Maybank IB Research retains negative on aviation after FAA downgrade


  • Aviation
  • Tuesday, 12 Nov 2019

The research house explained that FAA conducted a surprise audit on Civil Aviation Authority Malaysia (CAAM) in April 2019 and concluded that there are enough reasons to downgrade the country rating to Category 2.

KUALA LUMPUR: Maybank Investment Bank Research is maintaining its negative outlook on the aviation sector after the US Federal Aviation Administration (FAA) downgraded Malaysia to Category 2 on safety concerns.

The research house said on Tuesday the immediate impact is Malaysia’s carriers cannot open new routes to the US and existing flights can continue but will be closely monitored.

“The longer-term impact will be far-reaching. Some of the possible impacts are: (1) the public perception of the safety of Malaysia’s carriers turns negative; (2) Malaysian pilots and engineers are not employable outside Malaysia; (3) a loss of MRO business; (4) insurance premiums soar; and (5) aircraft leasing rates increase.

“We are Negative on the sector and this news further underpins our view, ” it said.

Maybank Research said the market would take this FAA downgrade news negatively; expect downward pressure on carrier share prices.

“We think AAX will be worst off as it is the only local carrier that has scheduled services to the US (Honolulu). Although AAGB and MAHB are not directly implicated, some investors might be uncomfortable with the negative safety perception and selldown the shares, ” it said.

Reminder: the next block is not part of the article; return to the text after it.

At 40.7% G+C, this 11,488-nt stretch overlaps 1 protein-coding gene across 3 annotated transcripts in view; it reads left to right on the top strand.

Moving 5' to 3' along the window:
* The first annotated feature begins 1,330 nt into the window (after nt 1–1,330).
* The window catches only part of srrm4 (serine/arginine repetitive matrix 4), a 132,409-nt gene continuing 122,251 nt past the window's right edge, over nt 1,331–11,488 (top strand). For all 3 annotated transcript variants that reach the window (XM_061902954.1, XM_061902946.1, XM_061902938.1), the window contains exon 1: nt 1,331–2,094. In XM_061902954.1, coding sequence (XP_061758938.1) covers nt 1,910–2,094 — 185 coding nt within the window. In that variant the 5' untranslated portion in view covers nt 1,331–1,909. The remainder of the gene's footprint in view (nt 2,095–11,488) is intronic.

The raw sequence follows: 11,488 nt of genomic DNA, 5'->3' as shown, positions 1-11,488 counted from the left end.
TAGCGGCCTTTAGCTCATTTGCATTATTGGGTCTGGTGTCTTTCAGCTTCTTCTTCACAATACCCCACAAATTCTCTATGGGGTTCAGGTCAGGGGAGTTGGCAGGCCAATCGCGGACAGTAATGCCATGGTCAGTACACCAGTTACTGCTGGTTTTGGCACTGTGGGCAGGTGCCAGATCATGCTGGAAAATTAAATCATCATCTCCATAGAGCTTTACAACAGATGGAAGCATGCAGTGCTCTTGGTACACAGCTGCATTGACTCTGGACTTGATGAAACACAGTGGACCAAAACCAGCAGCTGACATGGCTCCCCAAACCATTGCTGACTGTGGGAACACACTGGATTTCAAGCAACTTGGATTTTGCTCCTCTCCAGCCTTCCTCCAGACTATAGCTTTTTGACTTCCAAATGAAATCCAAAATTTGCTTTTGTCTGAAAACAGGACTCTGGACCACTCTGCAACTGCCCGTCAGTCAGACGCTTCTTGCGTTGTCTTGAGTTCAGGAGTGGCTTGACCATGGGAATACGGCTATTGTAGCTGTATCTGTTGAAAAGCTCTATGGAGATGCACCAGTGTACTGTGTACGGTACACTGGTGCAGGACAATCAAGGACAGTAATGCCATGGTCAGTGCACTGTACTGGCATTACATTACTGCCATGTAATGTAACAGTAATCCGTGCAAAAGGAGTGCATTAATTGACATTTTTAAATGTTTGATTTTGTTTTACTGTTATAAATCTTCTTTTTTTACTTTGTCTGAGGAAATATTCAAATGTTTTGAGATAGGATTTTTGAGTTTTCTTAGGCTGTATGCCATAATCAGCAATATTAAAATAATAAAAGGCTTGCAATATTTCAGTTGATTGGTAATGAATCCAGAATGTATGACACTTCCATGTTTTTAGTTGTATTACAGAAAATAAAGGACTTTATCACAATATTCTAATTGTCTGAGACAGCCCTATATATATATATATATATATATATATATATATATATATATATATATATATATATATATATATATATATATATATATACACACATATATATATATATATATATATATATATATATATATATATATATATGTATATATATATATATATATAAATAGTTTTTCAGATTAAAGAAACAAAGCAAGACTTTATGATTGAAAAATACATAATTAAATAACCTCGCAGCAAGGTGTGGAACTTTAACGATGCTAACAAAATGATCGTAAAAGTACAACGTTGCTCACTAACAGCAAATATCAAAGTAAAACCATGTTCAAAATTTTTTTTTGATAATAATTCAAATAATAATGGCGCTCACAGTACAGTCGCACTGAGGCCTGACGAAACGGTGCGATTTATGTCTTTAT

The research house explained that FAA conducted a surprise audit on Civil Aviation Authority Malaysia (CAAM) in April 2019 and concluded that there are enough reasons to downgrade the country rating to Category 2.

This is the first time in Malaysia’s history that it has been dropped from the top-tier safety status.

This could potentially cause a knock-on effect as other regional aviation administrators might take heed of the FAA revised rating and decide to impose restrictions on Malaysian carriers as well.

“Can this be remedied swiftly? The honest answer is “No”. Central to the FAA audit finding is that there is a lack of manpower.

“The time required to train a qualified staff is long. The government will have to disburse significant resources to address the shortcomings as CAAM does not even have sufficient revenues to cover its operating cost.

“Furthermore, a follow-up audit will be determined and scheduled by the US FAA, not by Malaysia. We think it will take two years at best to get back the Category 1 status, ” said Maybank Research.


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